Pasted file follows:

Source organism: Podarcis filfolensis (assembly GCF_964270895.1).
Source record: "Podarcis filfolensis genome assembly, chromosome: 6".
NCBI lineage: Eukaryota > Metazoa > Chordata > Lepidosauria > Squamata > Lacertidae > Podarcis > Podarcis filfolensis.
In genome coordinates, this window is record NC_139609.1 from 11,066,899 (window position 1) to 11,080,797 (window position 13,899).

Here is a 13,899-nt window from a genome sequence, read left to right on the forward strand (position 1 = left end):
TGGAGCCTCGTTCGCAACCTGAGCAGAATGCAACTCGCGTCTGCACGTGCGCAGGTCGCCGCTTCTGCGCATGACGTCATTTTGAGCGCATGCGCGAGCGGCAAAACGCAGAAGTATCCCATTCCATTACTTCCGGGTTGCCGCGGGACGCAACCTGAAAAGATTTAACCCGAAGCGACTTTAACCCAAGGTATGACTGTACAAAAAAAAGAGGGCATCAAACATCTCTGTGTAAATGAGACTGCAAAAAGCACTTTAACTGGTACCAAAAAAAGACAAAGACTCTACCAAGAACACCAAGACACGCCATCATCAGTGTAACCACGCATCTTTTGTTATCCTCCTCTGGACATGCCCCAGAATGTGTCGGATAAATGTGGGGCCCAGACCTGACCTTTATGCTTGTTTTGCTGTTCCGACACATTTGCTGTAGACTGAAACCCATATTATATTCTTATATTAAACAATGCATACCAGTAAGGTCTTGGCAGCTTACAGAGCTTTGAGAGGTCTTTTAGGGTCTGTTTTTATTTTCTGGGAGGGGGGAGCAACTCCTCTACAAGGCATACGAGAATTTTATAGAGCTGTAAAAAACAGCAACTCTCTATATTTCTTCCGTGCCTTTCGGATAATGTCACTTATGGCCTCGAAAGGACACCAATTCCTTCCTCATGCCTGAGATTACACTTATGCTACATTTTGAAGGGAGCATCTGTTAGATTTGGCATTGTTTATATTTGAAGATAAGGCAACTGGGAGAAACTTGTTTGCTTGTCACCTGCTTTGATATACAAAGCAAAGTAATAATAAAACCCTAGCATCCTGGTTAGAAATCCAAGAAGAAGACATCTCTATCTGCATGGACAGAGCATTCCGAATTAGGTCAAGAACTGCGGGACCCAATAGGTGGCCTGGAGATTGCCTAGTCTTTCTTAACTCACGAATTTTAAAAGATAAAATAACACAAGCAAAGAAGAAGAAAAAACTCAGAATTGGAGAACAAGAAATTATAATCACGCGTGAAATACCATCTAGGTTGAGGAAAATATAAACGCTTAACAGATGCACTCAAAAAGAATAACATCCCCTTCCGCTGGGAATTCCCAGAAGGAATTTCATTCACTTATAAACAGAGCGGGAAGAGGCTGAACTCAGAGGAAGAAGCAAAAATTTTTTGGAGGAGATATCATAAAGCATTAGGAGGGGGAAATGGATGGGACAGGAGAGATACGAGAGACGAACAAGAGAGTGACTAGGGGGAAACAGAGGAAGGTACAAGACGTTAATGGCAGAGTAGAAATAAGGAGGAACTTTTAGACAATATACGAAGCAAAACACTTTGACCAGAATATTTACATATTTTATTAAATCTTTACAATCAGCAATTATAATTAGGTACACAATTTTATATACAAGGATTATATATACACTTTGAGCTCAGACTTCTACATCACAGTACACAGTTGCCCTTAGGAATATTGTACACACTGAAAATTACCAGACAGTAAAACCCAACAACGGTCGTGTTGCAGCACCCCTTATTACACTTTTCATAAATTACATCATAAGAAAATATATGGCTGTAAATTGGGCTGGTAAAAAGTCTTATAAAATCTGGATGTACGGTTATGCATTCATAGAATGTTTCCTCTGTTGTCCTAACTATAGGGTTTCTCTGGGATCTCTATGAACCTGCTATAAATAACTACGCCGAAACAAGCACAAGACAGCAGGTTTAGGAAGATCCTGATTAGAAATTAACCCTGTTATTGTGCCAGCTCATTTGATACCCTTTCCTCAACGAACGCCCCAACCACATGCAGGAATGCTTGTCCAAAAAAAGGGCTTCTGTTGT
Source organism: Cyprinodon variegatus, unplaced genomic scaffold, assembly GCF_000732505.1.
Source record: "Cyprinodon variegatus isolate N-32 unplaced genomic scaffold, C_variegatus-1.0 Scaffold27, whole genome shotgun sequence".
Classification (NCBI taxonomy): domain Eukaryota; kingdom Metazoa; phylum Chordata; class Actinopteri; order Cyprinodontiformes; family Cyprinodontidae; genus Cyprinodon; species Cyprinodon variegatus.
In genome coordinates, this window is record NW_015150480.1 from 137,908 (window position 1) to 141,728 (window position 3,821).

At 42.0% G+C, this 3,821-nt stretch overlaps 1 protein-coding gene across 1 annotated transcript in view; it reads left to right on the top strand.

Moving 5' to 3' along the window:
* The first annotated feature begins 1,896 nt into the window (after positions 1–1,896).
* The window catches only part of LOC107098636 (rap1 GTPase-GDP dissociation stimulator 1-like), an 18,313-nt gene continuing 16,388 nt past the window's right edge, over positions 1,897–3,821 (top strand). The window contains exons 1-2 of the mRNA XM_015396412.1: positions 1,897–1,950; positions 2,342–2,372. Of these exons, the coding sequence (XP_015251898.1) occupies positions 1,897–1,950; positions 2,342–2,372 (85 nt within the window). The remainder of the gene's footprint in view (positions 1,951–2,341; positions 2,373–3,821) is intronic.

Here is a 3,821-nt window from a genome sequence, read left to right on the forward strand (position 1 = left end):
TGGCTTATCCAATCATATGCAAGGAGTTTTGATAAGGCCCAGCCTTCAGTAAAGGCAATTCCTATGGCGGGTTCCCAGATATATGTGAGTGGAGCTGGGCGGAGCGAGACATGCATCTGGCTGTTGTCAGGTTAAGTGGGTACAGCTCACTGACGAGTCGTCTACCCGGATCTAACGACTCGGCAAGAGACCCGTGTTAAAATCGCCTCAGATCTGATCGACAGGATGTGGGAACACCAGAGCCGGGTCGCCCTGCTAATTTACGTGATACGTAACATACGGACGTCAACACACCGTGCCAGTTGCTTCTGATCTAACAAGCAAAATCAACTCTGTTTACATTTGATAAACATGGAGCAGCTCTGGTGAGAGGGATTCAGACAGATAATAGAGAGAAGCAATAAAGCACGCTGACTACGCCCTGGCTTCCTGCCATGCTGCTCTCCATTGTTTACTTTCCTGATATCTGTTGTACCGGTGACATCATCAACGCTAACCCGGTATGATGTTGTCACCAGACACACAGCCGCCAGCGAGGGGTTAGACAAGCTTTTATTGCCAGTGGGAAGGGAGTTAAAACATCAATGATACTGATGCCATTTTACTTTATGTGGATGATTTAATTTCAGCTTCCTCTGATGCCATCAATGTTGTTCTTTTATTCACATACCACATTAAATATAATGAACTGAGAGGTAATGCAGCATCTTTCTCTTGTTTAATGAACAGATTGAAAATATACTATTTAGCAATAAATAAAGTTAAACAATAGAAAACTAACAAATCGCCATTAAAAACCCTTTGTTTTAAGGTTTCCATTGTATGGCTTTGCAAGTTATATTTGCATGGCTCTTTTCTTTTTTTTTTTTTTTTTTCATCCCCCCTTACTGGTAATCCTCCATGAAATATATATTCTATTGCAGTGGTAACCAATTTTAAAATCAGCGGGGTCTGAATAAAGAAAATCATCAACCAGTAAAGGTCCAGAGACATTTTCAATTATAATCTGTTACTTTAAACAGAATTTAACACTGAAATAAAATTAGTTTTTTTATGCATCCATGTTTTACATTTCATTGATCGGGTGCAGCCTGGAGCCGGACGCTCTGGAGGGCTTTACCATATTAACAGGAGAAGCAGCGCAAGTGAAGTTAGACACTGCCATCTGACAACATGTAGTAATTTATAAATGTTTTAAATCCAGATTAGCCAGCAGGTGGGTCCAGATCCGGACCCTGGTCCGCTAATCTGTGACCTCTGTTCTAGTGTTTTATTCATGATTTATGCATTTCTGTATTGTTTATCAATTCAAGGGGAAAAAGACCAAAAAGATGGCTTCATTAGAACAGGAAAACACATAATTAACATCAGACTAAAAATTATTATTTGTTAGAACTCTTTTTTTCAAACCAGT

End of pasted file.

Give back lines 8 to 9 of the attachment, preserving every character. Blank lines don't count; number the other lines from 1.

Source record: "Cyprinodon variegatus isolate N-32 unplaced genomic scaffold, C_variegatus-1.0 Scaffold27, whole genome shotgun sequence".
Classification (NCBI taxonomy): domain Eukaryota; kingdom Metazoa; phylum Chordata; class Actinopteri; order Cyprinodontiformes; family Cyprinodontidae; genus Cyprinodon; species Cyprinodon variegatus.